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See below for a selection of the latest books from Individual actors & performers category. Presented with a red border are the Individual actors & performers books that have been lovingly read and reviewed by the experts at Lovereading. With expert reading recommendations made by people with a passion for books and some unique features Lovereading will help you find great Individual actors & performers books and those from many more genres to read that will keep you inspired and entertained. And it's all free!
Herman J. (1897-1953) and Joseph L. Mankiewicz (1909-1993) wrote, produced, and directed over 150 pictures. With Orson Welles, Herman wrote the screenplay for Citizen Kane and shared the picture's only Academy Award. Joe earned the second pair of his four Oscars for writing and directing All About Eve, which also won Best Picture. Despite triumphs as diverse as Monkey Business and Cleopatra, and Pride of the Yankees and Guys and Dolls, the witty, intellectual brothers spent their Hollywood years deeply discontented and yearning for what they did not have-a career in New York theater. Herman, formerly an Algonquin Round Table habitue, New York Times and New Yorker theater critic, and playwright-collaborator with George S. Kaufman, never reconciled himself to screenwriting. He gambled away his prodigious earnings, was fired from all the major studios, and drank himself to death at fifty-five. While Herman drifted downward, Joe rose to become a critical and financial success as a writer, producer, and director, though his constant philandering with prominent stars like Joan Crawford, Judy Garland, and Gene Tierney distressed his emotionally fragile wife who eventually committed suicide. He wrecked his own health using uppers and downers in order to direct Cleopatra by day and finish writing it at night, only to be very publicly fired by Darryl F. Zanuck, an experience from which he never fully recovered. For this first dual portrait of the Mankiewicz brothers, Sydney Ladensohn Stern draws on interviews, letters, diaries, and other documents still in private hands to provide a uniquely intimate behind-the-scenes chronicle of the lives, loves, work, and relationship between these complex men.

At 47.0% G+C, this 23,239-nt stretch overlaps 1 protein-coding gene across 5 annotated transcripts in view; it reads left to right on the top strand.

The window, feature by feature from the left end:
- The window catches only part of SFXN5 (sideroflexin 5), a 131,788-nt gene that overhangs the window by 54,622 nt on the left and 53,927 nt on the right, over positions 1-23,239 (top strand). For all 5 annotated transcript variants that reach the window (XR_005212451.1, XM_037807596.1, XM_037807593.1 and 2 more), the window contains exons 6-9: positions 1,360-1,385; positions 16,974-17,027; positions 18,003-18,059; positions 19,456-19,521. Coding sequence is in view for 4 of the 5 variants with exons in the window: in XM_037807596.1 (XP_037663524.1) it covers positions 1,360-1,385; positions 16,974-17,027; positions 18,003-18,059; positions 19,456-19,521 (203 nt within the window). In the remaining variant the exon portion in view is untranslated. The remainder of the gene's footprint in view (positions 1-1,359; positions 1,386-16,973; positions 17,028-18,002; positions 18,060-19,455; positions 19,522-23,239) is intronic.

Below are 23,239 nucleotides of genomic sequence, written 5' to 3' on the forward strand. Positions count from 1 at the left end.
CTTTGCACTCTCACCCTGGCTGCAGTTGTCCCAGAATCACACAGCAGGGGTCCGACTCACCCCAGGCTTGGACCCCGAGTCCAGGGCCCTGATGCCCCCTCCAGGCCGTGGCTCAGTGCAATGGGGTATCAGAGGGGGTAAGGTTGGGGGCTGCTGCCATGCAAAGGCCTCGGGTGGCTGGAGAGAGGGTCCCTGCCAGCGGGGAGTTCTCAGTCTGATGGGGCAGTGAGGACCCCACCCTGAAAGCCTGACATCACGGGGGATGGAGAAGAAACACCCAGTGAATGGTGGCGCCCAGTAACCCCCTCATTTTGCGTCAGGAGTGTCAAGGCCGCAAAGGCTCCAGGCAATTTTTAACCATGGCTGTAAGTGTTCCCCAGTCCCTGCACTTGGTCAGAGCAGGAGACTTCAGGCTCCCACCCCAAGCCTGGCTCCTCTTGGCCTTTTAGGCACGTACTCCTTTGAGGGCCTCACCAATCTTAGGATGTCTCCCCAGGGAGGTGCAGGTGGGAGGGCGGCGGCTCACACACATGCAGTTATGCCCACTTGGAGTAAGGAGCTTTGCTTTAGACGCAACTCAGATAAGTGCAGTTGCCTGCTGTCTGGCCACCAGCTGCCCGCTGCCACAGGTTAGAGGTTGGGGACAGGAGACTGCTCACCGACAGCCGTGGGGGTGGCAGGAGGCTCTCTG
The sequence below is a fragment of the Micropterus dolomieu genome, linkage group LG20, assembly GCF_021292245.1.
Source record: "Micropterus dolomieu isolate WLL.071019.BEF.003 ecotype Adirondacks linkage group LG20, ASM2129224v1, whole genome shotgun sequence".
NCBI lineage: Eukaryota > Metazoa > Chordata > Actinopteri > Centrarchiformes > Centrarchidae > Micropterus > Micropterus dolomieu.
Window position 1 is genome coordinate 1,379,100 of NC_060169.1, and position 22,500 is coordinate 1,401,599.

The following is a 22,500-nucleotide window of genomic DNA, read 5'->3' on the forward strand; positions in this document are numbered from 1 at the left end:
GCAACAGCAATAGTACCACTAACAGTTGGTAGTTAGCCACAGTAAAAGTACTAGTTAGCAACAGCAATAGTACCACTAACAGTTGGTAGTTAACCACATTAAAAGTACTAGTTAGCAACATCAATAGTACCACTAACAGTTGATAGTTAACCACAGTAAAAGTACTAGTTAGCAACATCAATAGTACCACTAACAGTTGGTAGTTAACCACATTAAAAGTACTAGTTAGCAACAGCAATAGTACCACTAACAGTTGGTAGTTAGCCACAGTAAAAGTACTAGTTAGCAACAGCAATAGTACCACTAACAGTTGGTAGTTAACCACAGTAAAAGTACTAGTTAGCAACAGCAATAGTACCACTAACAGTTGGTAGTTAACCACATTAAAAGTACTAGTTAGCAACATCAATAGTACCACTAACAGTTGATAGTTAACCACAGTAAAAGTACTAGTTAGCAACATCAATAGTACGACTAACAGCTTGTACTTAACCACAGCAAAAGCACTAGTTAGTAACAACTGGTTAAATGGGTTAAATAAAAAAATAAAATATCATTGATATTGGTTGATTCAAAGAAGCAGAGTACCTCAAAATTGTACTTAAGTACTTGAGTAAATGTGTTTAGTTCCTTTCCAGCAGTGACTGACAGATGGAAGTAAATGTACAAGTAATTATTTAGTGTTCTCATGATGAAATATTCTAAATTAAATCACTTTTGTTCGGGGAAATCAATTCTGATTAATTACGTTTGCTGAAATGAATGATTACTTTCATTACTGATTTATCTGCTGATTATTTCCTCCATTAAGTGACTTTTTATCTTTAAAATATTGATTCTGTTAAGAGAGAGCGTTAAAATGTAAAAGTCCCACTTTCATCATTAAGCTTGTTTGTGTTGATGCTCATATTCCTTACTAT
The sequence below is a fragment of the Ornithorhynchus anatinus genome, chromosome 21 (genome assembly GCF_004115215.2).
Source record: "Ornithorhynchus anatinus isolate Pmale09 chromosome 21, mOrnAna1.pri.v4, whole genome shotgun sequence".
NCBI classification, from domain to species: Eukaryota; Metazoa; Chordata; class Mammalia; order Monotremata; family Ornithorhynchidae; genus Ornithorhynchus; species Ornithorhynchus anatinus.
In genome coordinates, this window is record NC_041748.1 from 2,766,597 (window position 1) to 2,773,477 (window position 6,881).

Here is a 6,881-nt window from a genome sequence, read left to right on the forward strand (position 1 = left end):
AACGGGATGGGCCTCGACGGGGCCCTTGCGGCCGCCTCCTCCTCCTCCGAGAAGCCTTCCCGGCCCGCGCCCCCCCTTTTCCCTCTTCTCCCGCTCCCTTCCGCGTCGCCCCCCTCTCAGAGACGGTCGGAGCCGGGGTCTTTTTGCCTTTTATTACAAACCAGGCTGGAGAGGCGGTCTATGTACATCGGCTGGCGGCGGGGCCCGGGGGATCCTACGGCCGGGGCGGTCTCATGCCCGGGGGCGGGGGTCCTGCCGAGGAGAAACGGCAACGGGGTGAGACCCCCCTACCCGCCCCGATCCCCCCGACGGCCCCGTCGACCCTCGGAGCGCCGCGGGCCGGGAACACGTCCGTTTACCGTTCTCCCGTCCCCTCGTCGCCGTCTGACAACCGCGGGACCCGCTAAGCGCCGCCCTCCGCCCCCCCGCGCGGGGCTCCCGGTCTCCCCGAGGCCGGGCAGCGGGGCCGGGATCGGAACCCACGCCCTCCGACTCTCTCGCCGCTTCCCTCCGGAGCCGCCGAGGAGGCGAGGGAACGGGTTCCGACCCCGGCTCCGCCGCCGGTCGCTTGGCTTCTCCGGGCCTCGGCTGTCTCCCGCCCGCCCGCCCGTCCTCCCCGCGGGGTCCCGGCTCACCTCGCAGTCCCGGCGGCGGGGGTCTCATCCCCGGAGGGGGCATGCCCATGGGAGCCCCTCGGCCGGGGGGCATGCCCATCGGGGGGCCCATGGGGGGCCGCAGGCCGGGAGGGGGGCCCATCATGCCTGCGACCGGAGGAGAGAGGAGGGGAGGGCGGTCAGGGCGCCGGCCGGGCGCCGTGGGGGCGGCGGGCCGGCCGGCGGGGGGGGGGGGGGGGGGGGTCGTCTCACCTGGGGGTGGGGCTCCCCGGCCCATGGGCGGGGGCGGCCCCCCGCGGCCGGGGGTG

Italian cinema gave rise to a number of the best-known films of the postwar years, from Rome Open City to Bicycle Thieves. And although some Neorealist film-makers would have preferred to abolish stars altogether, the public adored them and producers needed their help in relaunching the national film industry. This book explores the many conflicts that arose in Italy between 1945 and 1953 over stars and stardom, offering intimate studies of the careers of both well-known and less familiar figures, shedding new light on the close relationship forged between cinema and society during a time of political transition and shifting national identities.